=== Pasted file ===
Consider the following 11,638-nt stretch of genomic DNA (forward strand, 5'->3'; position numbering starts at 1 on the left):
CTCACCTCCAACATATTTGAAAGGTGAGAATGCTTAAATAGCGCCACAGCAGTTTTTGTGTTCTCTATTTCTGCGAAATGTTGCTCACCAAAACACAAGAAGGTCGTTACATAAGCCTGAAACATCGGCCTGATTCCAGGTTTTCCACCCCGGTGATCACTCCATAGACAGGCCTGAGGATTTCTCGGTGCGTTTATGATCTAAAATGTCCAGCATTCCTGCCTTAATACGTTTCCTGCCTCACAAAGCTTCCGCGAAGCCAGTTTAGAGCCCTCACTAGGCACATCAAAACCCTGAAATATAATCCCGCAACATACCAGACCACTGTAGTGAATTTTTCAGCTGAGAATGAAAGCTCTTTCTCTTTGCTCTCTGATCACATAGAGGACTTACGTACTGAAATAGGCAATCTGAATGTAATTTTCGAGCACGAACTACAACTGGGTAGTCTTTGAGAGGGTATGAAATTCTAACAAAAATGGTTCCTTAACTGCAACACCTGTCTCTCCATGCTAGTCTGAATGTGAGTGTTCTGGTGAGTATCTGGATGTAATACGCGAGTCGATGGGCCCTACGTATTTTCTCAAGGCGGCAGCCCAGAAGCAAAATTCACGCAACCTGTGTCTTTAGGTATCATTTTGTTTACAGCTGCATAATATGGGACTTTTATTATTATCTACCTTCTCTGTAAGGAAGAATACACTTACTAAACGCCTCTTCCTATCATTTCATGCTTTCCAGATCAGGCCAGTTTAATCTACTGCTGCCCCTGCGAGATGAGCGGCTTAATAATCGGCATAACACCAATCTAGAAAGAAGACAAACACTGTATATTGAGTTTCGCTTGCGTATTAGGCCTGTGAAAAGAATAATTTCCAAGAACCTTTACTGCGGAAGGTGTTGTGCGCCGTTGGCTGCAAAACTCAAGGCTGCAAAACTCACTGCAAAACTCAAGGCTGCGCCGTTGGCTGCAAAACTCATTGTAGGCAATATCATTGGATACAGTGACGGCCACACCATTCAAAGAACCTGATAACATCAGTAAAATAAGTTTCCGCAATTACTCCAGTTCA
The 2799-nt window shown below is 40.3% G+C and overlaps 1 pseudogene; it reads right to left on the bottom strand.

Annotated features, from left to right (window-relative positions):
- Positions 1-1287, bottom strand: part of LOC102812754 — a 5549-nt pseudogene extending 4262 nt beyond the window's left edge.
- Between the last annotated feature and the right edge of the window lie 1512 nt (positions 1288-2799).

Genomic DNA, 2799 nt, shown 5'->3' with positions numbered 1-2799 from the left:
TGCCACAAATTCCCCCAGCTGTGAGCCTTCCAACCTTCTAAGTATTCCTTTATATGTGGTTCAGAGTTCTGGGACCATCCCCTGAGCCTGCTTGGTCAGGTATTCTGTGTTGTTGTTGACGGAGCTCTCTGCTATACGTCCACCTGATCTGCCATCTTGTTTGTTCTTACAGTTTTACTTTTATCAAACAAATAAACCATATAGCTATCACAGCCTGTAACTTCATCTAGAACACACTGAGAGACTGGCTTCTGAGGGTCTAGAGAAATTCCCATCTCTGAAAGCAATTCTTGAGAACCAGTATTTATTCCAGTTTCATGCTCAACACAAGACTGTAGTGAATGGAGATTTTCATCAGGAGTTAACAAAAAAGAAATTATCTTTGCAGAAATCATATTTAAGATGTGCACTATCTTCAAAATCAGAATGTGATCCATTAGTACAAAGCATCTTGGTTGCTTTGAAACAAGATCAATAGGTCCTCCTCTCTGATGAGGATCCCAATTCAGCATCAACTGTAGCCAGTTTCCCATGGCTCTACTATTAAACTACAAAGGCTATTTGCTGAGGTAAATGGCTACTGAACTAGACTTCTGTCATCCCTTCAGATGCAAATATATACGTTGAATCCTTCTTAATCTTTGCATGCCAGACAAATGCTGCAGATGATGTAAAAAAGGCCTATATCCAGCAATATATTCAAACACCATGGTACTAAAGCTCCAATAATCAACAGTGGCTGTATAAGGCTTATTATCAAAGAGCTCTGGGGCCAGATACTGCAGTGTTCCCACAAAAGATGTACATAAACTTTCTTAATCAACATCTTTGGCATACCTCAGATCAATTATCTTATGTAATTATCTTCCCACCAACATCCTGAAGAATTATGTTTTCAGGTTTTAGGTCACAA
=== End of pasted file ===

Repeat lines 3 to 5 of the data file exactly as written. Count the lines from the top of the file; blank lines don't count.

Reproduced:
The 2799-nt window shown below is 40.3% G+C and overlaps 1 pseudogene; it reads right to left on the bottom strand.

Annotated features, from left to right (window-relative positions):
- Positions 1-1287, bottom strand: part of LOC102812754 — a 5549-nt pseudogene extending 4262 nt beyond the window's left edge.